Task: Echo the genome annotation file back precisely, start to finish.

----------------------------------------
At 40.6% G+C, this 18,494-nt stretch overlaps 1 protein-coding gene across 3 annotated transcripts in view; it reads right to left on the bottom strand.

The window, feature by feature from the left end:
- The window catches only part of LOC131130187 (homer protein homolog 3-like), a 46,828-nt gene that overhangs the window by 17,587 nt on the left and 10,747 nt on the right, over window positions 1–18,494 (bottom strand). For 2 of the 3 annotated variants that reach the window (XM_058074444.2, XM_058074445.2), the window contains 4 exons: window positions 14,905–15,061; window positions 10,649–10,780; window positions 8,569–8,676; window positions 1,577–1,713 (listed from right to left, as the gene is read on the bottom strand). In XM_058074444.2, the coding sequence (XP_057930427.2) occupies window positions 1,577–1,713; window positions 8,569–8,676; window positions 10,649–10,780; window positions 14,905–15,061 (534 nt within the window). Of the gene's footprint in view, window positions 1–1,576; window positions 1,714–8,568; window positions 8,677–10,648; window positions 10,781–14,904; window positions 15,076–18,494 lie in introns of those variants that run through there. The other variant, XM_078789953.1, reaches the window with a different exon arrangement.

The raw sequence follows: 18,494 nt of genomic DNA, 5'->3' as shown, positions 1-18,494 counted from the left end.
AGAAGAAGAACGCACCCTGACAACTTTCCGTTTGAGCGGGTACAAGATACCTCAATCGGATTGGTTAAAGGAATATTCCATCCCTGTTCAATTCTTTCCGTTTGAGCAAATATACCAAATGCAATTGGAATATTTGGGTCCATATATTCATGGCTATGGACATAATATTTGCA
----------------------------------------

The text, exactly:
At 40.6% G+C, this 18,494-nt stretch overlaps 1 protein-coding gene across 3 annotated transcripts in view; it reads right to left on the bottom strand.

The window, feature by feature from the left end:
- The window catches only part of LOC131130187 (homer protein homolog 3-like), a 46,828-nt gene that overhangs the window by 17,587 nt on the left and 10,747 nt on the right, over window positions 1–18,494 (bottom strand). For 2 of the 3 annotated variants that reach the window (XM_058074444.2, XM_058074445.2), the window contains 4 exons: window positions 14,905–15,061; window positions 10,649–10,780; window positions 8,569–8,676; window positions 1,577–1,713 (listed from right to left, as the gene is read on the bottom strand). In XM_058074444.2, the coding sequence (XP_057930427.2) occupies window positions 1,577–1,713; window positions 8,569–8,676; window positions 10,649–10,780; window positions 14,905–15,061 (534 nt within the window). Of the gene's footprint in view, window positions 1–1,576; window positions 1,714–8,568; window positions 8,677–10,648; window positions 10,781–14,904; window positions 15,076–18,494 lie in introns of those variants that run through there. The other variant, XM_078789953.1, reaches the window with a different exon arrangement.

The raw sequence follows: 18,494 nt of genomic DNA, 5'->3' as shown, positions 1-18,494 counted from the left end.
AGAAGAAGAACGCACCCTGACAACTTTCCGTTTGAGCGGGTACAAGATACCTCAATCGGATTGGTTAAAGGAATATTCCATCCCTGTTCAATTCTTTCCGTTTGAGCAAATATACCAAATGCAATTGGAATATTTGGGTCCATATATTCATGGCTATGGACATAATATTTGCA